Bert’s Back

The man who lit Firewire’s flame has some new plans

"This is what I've been doing all my life, man," says Bert Burger, "just cruising up and down the coast looking for waves and sleeping in my van."

It's an Australian spring afternoon and after a few hours' trying, Surfing magazine has tracked Burger down in the north coast town of Ballina - at a skatepark.

Bert - tall, gangly and just past 40 years of age - is wearing skate pads and a coat of sweat after three hours zooming round the park. This after a long surf in the morning, followed by a sleep in the back of his van.

It's an unconventional sort of day for a grown man; but Bert's an unconventional human. The bloke whose boardmaking techniques formed the basis for Firewire - and who left the company a year later - thinks different seemingly by habit.

Bert is on a brief holiday before heading back to Thailand, where he's been busy setting up a factory base for the second coming of his pre-Firewire brand, Sunova.

Back in 2005, Sunova was a home brand for custom orders. Now it seems Burger has learned some business lessons himself. He plans to take Sunova into the global market, manufacturing and selling stock models and custom orders worldwide out of the Thai factory, and projecting numbers of up to 20,000 down the track.

Burger's innovative approach to the craft has seen him painted as a "boardmaker's boardmaker", the little-man inventor who fell foul of Firewire's investors. Ironically his plan for Sunova involves large-scale production in Asia, a move that's been alternately sneered and groaned at by old school surfers and boardmakers both in the US and Australia.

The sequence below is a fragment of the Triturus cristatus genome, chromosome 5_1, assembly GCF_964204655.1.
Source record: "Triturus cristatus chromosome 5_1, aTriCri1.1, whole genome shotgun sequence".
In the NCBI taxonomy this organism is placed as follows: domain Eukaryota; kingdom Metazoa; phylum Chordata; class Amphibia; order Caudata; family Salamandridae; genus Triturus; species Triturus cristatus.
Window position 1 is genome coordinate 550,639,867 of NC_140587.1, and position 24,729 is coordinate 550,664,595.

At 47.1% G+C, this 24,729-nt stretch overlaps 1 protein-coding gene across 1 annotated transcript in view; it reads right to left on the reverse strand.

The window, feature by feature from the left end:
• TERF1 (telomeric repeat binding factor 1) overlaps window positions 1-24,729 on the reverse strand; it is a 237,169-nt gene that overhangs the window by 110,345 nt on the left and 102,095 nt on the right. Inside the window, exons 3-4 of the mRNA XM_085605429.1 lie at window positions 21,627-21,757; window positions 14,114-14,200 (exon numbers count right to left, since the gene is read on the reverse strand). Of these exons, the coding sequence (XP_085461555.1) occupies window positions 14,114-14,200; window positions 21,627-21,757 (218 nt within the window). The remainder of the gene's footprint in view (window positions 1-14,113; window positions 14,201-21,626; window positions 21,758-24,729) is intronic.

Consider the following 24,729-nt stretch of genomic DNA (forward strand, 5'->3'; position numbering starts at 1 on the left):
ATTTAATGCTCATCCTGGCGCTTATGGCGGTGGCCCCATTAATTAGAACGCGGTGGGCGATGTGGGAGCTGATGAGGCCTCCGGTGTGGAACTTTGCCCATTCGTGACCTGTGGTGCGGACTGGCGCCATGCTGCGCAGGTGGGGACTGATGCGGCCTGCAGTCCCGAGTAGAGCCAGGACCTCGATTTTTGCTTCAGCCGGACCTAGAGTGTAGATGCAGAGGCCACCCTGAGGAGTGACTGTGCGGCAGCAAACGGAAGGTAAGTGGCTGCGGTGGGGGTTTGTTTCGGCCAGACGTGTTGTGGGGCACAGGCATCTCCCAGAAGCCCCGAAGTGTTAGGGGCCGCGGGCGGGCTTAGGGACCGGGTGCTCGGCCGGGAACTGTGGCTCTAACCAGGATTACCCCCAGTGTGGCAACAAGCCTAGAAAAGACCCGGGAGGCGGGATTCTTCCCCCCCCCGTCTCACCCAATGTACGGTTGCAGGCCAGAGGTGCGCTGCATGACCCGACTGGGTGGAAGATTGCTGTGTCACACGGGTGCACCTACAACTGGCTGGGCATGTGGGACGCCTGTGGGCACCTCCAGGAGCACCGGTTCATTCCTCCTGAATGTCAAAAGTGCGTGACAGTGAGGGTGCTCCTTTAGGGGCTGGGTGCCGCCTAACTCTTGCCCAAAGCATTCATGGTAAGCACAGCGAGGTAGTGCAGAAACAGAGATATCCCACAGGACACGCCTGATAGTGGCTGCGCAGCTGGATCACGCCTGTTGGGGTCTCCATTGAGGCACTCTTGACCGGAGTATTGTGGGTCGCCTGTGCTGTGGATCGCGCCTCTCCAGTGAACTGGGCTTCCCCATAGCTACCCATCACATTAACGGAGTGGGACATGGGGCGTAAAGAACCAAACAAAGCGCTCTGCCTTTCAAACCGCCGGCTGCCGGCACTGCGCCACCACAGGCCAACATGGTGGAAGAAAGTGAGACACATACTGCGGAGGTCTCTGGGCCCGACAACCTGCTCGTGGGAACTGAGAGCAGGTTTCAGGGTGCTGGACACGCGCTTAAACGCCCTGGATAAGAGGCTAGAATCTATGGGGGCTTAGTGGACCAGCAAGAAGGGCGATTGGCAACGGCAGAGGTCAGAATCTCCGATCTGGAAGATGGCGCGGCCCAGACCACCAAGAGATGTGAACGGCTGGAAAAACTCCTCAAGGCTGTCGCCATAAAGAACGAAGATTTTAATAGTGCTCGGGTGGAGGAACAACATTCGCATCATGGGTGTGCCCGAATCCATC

"I've been told it's selling out," says Burger, "but I always say to people who tell me that: 'Have you tried to start a surfboard building company lately?' There's a no-man's-land now with boardmaking. You're either making {{{100}}} boards a week or 10 - if you're in between that, you fight to survive.

"I want to make these boards for surfers everywhere, not just at home."

The trend toward mass surfboard production is gathering pace, with ever-bigger profits being realised by mass operators - and by their name model designers, whose royalties are beginning to reach pro-surfer-salary status. Sunova's hopes of 20,000 are just a drop in the bucket when compared with figures of {{{300}}},000 and more coming out of Thailand's Cobra, who produce Surftech's and GSI's ranges.

Burger's vision for Sunova is being backed by some serious investors, including Australian shopping-center millionaire Peter Lowy - and by himself. "I've got everything I own in this," he says, "my house, the lot. And I've talked some good friends into putting everything they own into it too.

He sees the boards as being intricate, super-quality versions of the balsa rail stringered, foam sandwiched epoxy model that became Firewire. "These are going to be a {{{Ferrari}}} of boards...for guys who know what they want."

Firewire team rider Taj Burrow

He walks to his van, opens the back door and begins pulling out some recent equipment. There's a total balsa-veneer mini-mal: "My son started making this when he was 10 - he finished it at 12. It's actually two boards that he's fitted together."

Next to it is a fascinating combination board: a parabolic-railed, Corecell-decked roundtail with a bottom layer of thin balsa veneer. Bert demonstrates the flex by gently pushing it deck-down onto the grass - it snaps back into place with no apparent flaw. "The bottom and the deck layers have different flexes," he explains.

Who knows how many variants he'll end up offering through Sunova when its online ordering system is up and running. Bert figures that's still a few months off. By then he's hoping to have a number of other surfboard designers and pro surfers involved in the label, contributing model designs and custom work.

Meanwhile, in a couple of days it's back to Thailand - and no more surf-skate van trips for quite a while. "Oh well," he says hopefully, "Indo's not far off."